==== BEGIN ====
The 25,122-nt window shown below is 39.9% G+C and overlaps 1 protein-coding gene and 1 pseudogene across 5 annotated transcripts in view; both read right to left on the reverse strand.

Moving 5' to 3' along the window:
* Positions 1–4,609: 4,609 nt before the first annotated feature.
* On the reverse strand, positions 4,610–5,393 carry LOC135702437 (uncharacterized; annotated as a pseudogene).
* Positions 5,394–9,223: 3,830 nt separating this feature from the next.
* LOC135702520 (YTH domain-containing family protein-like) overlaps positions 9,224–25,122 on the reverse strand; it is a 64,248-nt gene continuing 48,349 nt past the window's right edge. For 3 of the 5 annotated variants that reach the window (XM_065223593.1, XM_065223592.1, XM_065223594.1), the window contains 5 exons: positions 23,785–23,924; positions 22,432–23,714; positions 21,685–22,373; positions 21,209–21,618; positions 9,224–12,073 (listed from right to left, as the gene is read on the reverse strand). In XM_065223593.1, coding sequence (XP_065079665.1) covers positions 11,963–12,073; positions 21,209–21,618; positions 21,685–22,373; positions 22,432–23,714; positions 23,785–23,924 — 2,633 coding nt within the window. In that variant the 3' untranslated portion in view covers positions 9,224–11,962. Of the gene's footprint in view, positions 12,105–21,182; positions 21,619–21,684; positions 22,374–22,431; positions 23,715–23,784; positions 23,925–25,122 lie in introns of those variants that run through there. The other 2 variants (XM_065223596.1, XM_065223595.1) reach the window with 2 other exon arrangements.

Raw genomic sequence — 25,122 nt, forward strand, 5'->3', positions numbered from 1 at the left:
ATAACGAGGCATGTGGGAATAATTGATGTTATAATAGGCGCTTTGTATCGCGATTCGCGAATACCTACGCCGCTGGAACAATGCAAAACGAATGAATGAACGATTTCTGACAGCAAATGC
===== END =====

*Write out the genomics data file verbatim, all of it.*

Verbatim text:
The 25,122-nt window shown below is 39.9% G+C and overlaps 1 protein-coding gene and 1 pseudogene across 5 annotated transcripts in view; both read right to left on the reverse strand.

Moving 5' to 3' along the window:
* Positions 1–4,609: 4,609 nt before the first annotated feature.
* On the reverse strand, positions 4,610–5,393 carry LOC135702437 (uncharacterized; annotated as a pseudogene).
* Positions 5,394–9,223: 3,830 nt separating this feature from the next.
* LOC135702520 (YTH domain-containing family protein-like) overlaps positions 9,224–25,122 on the reverse strand; it is a 64,248-nt gene continuing 48,349 nt past the window's right edge. For 3 of the 5 annotated variants that reach the window (XM_065223593.1, XM_065223592.1, XM_065223594.1), the window contains 5 exons: positions 23,785–23,924; positions 22,432–23,714; positions 21,685–22,373; positions 21,209–21,618; positions 9,224–12,073 (listed from right to left, as the gene is read on the reverse strand). In XM_065223593.1, coding sequence (XP_065079665.1) covers positions 11,963–12,073; positions 21,209–21,618; positions 21,685–22,373; positions 22,432–23,714; positions 23,785–23,924 — 2,633 coding nt within the window. In that variant the 3' untranslated portion in view covers positions 9,224–11,962. Of the gene's footprint in view, positions 12,105–21,182; positions 21,619–21,684; positions 22,374–22,431; positions 23,715–23,784; positions 23,925–25,122 lie in introns of those variants that run through there. The other 2 variants (XM_065223596.1, XM_065223595.1) reach the window with 2 other exon arrangements.

Raw genomic sequence — 25,122 nt, forward strand, 5'->3', positions numbered from 1 at the left:
ATAACGAGGCATGTGGGAATAATTGATGTTATAATAGGCGCTTTGTATCGCGATTCGCGAATACCTACGCCGCTGGAACAATGCAAAACGAATGAATGAACGATTTCTGACAGCAAATGC